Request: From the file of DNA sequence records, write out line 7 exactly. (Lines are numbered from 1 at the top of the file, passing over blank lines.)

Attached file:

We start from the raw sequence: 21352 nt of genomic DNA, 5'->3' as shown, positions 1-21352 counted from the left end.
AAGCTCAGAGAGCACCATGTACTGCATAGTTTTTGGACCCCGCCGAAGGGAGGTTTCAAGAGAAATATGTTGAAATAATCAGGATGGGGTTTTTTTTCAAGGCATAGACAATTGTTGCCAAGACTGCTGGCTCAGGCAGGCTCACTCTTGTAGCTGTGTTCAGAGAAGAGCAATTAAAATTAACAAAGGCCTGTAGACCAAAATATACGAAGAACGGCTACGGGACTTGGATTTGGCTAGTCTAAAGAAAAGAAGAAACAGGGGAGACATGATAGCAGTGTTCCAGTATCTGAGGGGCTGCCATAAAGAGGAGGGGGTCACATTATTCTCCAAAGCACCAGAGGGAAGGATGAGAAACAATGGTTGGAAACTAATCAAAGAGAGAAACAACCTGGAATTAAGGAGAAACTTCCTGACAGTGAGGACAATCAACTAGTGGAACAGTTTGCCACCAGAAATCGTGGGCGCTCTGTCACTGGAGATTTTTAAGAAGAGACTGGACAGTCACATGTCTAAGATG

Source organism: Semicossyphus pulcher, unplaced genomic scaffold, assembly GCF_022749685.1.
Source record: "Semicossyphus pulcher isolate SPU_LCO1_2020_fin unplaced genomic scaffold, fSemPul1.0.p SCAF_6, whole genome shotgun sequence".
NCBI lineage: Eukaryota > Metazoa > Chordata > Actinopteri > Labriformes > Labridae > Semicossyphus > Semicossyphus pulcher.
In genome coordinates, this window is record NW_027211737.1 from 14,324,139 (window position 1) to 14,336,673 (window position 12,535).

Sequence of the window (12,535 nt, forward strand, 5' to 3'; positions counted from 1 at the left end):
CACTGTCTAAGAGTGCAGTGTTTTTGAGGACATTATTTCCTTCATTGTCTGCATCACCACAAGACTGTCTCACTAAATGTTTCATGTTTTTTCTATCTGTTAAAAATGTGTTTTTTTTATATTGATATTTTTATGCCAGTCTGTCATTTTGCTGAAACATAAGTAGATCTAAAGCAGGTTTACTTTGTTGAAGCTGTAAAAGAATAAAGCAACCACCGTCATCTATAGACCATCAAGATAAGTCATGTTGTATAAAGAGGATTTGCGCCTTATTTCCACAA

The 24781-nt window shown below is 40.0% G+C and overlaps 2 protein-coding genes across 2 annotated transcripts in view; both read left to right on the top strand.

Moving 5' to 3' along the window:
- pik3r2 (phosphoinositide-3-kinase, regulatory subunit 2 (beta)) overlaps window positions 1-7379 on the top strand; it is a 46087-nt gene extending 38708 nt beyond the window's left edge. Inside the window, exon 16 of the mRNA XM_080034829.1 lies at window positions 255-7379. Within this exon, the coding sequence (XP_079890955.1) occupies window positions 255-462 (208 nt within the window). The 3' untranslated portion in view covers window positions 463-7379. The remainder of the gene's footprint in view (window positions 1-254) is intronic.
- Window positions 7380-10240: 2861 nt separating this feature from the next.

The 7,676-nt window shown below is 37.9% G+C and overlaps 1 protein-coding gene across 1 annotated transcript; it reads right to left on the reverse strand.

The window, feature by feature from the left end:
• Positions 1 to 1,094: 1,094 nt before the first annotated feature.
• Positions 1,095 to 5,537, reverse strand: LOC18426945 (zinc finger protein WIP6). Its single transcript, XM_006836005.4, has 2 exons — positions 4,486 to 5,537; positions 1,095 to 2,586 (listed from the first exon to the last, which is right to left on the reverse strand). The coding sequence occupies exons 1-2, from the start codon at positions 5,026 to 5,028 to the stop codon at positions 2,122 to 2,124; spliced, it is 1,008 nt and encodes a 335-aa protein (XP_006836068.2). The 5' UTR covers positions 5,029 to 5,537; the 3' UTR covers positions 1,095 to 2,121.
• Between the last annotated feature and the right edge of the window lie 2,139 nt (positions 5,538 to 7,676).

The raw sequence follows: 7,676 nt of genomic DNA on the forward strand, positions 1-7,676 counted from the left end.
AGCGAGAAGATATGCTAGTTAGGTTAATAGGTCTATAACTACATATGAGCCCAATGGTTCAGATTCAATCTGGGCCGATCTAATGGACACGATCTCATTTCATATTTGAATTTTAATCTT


Sequence of the window (12,535 nt, forward strand, 5' to 3'; positions counted from 1 at the left end):